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“Rude” things Koreans do

Are we all the same? No, and thank god for that. Can you imagine if we were all assholes? This world would be even worse off than it is now. You can’t help but wonder if the good people are just going to fade into obscurity one day. I feel that way whenever I see the comment section under a feminist post. People just have a lot of hate that they’re not finding an outlet for. Before this post goes completely on its head, there are certain factors that separate us from one another. Namely, what we deem to be rude and what is acceptable. It kind of makes society function, if we didn’t have these unwritten rules, we’d all just be doing our own thing causing chaos.

These small societal understandings also create a lot of frustration and a desire to lash out if they’re contested. When you move to another country where you are the vast minority (try 1%) you have to fit in with what is accepted in that country. You learn pretty quickly which little ‘character traits’ you agree with and which ones are going to rub you the wrong way. It’s up to you if you’re going to let them ruin your life or if you can be the bigger human and look past them. There are things Koreans do that the world would think are extremely rude, but here, they’re just… normal? They’re not rude here, you’re just conditioned into thinking they’re rude because of your upbringing.


Things Koreans do that the world thinks are rude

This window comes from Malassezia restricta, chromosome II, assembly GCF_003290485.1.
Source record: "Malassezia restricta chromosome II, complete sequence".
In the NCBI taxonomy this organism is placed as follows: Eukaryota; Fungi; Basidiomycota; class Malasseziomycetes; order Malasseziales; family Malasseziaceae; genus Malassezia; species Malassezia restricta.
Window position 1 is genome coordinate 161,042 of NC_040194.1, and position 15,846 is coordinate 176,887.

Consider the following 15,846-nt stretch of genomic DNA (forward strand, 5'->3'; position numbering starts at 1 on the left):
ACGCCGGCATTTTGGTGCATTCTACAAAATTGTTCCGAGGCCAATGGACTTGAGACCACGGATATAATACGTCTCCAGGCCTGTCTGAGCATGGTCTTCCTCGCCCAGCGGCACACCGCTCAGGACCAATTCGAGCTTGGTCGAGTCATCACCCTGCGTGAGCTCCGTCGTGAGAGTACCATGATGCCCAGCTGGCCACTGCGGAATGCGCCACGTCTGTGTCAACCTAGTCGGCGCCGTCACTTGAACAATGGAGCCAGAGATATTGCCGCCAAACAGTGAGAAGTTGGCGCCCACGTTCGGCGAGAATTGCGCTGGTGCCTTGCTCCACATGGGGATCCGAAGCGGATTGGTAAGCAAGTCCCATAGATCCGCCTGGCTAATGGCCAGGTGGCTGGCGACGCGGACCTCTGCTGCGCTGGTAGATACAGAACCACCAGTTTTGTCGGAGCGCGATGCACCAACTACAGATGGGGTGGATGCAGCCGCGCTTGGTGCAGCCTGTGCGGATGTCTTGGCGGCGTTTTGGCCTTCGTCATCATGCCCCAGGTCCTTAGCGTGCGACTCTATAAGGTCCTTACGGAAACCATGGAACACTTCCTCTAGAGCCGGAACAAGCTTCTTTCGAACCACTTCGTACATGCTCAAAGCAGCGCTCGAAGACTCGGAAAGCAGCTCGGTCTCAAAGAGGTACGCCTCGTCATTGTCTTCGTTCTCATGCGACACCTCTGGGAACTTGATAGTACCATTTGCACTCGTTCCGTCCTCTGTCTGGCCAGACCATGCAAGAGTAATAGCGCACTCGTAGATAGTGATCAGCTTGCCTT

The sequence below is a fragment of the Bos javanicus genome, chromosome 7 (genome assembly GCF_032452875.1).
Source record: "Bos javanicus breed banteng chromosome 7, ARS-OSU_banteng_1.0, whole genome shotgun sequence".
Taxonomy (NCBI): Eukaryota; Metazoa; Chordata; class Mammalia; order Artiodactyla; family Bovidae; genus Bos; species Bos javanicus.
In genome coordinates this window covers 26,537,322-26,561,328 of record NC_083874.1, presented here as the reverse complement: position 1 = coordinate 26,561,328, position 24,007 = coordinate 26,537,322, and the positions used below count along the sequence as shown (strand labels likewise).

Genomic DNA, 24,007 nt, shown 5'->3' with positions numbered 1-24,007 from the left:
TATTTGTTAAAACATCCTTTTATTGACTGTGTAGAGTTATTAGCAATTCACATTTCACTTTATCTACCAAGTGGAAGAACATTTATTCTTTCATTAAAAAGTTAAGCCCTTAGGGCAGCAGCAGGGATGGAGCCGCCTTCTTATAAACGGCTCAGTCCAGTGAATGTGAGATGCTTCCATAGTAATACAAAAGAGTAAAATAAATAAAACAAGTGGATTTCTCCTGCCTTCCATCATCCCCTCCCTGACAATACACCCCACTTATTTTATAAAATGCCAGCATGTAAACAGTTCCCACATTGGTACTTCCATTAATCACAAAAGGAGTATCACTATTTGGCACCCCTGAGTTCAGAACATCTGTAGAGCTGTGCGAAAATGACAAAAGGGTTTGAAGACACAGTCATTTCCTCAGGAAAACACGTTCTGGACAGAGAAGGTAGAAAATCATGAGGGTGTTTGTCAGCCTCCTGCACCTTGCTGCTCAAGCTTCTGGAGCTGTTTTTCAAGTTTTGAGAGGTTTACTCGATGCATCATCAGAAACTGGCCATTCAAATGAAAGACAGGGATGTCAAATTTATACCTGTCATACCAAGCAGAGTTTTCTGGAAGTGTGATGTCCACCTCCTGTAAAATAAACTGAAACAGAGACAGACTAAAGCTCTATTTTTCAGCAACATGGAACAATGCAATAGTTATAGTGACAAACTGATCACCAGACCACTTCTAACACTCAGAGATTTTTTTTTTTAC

They spit all the time

I’m going to start with the one that I will never get over or get used to. The yacking sound of mucus being drawn into your mouth is not a sound I’ll ever be ok with hearing. If you take the yacking out of it, the actual spit being spewn on the pavement if chunky and absolutely revolting. If it’s from an aged citizen they don’t really care if your feet are in the way and you’ll need to jump out the way pretty quickly. There are those that take it too far and spit indoors or on the subway, but it’s totally acceptable to spit on the pavement whilst walking. I was prepared for this one, my sister had mentioned, but holy shit I was nowhere near ready enough. It’s a game of face control whenever it happens.

They eat with their mouths open and make a lot of noise whilst eating

You can’t just eat noodles, you need to slurp them audibly to make your neighbours know how wonderful this meal is. Chewing is also something that shouldn’t be kept hidden, you hear the munching and with the mouth being open, it makes for some interesting listening. I know it’s my conditioning of what is polite, but I can’t help feel a little queasy when I listen to it while I try enjoy my meal. I’m getting better at accepting it but it still catches me off-guard sometimes. Slurp, slurpy sluuuuuuurp!

They don’t say bless you after you sneeze